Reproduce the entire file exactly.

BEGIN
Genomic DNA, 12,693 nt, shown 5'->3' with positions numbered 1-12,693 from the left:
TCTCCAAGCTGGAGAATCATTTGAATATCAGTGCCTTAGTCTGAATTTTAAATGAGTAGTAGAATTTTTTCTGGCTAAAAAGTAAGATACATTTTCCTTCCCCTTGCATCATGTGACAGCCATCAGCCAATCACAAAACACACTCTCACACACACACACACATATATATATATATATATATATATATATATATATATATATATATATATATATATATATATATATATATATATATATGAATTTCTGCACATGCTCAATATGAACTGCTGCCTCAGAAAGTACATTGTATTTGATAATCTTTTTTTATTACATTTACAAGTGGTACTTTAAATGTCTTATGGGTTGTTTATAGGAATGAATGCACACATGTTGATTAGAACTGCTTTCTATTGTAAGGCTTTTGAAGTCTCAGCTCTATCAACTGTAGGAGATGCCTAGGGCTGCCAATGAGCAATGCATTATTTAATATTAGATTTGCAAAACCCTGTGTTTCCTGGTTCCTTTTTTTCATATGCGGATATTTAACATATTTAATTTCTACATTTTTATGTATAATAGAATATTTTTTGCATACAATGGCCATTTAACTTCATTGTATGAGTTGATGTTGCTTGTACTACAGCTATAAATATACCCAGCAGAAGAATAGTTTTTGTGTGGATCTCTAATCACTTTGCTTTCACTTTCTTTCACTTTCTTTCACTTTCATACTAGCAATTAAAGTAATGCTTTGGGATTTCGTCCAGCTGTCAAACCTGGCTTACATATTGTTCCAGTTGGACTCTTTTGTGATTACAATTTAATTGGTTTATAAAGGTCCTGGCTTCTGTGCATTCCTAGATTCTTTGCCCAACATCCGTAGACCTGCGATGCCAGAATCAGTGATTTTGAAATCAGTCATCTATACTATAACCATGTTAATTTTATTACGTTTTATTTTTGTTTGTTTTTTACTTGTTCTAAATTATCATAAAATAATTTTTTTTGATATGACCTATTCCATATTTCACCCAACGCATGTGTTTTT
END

Genomic DNA, 12,693 nt, shown 5'->3' with positions numbered 1-12,693 from the left:
TCTCCAAGCTGGAGAATCATTTGAATATCAGTGCCTTAGTCTGAATTTTAAATGAGTAGTAGAATTTTTTCTGGCTAAAAAGTAAGATACATTTTCCTTCCCCTTGCATCATGTGACAGCCATCAGCCAATCACAAAACACACTCTCACACACACACACACATATATATATATATATATATATATATATATATATATATATATATATATATATATATATATATATATATATATATATGAATTTCTGCACATGCTCAATATGAACTGCTGCCTCAGAAAGTACATTGTATTTGATAATCTTTTTTTATTACATTTACAAGTGGTACTTTAAATGTCTTATGGGTTGTTTATAGGAATGAATGCACACATGTTGATTAGAACTGCTTTCTATTGTAAGGCTTTTGAAGTCTCAGCTCTATCAACTGTAGGAGATGCCTAGGGCTGCCAATGAGCAATGCATTATTTAATATTAGATTTGCAAAACCCTGTGTTTCCTGGTTCCTTTTTTTCATATGCGGATATTTAACATATTTAATTTCTACATTTTTATGTATAATAGAATATTTTTTGCATACAATGGCCATTTAACTTCATTGTATGAGTTGATGTTGCTTGTACTACAGCTATAAATATACCCAGCAGAAGAATAGTTTTTGTGTGGATCTCTAATCACTTTGCTTTCACTTTCTTTCACTTTCTTTCACTTTCATACTAGCAATTAAAGTAATGCTTTGGGATTTCGTCCAGCTGTCAAACCTGGCTTACATATTGTTCCAGTTGGACTCTTTTGTGATTACAATTTAATTGGTTTATAAAGGTCCTGGCTTCTGTGCATTCCTAGATTCTTTGCCCAACATCCGTAGACCTGCGATGCCAGAATCAGTGATTTTGAAATCAGTCATCTATACTATAACCATGTTAATTTTATTACGTTTTATTTTTGTTTGTTTTTTACTTGTTCTAAATTATCATAAAATAATTTTTTTTGATATGACCTATTCCATATTTCACCCAACGCATGTGTTTTT